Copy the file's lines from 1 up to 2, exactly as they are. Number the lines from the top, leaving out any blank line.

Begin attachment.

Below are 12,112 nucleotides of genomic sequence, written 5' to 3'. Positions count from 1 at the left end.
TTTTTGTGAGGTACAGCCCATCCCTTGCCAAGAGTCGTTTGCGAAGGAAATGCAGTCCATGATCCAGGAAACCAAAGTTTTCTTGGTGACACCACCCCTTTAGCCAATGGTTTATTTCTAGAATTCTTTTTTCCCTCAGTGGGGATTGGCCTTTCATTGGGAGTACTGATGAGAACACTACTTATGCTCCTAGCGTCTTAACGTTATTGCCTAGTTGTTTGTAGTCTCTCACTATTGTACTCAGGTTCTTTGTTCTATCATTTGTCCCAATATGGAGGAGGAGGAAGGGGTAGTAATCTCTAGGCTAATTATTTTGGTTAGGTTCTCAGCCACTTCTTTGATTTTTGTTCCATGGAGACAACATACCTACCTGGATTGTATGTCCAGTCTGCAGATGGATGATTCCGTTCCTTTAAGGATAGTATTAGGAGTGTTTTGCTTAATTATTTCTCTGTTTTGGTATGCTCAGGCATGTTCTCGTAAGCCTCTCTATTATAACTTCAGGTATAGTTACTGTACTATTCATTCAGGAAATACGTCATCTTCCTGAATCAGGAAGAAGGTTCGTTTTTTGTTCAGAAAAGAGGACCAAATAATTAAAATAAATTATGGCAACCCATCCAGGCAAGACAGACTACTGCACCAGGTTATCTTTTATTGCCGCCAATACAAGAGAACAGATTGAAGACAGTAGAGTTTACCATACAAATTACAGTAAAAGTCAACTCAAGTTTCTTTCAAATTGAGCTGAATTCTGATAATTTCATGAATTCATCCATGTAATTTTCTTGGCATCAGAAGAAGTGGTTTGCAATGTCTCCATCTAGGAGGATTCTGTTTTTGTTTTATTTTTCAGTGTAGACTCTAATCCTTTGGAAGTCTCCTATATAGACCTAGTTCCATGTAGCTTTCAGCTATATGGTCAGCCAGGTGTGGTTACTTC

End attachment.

Below are 12,112 nucleotides of genomic sequence, written 5' to 3'. Positions count from 1 at the left end.
TTTTTGTGAGGTACAGCCCATCCCTTGCCAAGAGTCGTTTGCGAAGGAAATGCAGTCCATGATCCAGGAAACCAAAGTTTTCTTGGTGACACCACCCCTTTAGCCAATGGTTTATTTCTAGAATTCTTTTTTCCCTCAGTGGGGATTGGCCTTTCATTGGGAGTACTGATGAGAACACTACTTATGCTCCTAGCGTCTTAACGTTATTGCCTAGTTGTTTGTAGTCTCTCACTATTGTACTCAGGTTCTTTGTTCTATCATTTGTCCCAATATGGAGGAGGAGGAAGGGGTAGTAATCTCTAGGCTAATTATTTTGGTTAGGTTCTCAGCCACTTCTTTGATTTTTGTTCCATGGAGACAACATACCTACCTGGATTGTATGTCCAGTCTGCAGATGGATGATTCCGTTCCTTTAAGGATAGTATTAGGAGTGTTTTGCTTAATTATTTCTCTGTTTTGGTATGCTCAGGCATGTTCTCGTAAGCCTCTCTATTATAACTTCAGGTATAGTTACTGTACTATTCATTCAGGAAATACGTCATCTTCCTGAATCAGGAAGAAGGTTCGTTTTTTGTTCAGAAAAGAGGACCAAATAATTAAAATAAATTATGGCAACCCATCCAGGCAAGACAGACTACTGCACCAGGTTATCTTTTATTGCCGCCAATACAAGAGAACAGATTGAAGACAGTAGAGTTTACCATACAAATTACAGTAAAAGTCAACTCAAGTTTCTTTCAAATTGAGCTGAATTCTGATAATTTCATGAATTCATCCATGTAATTTTCTTGGCATCAGAAGAAGTGGTTTGCAATGTCTCCATCTAGGAGGATTCTGTTTTTGTTTTATTTTTCAGTGTAGACTCTAATCCTTTGGAAGTCTCCTATATAGACCTAGTTCCATGTAGCTTTCAGCTATATGGTCAGCCAGGTGTGGTTACTTC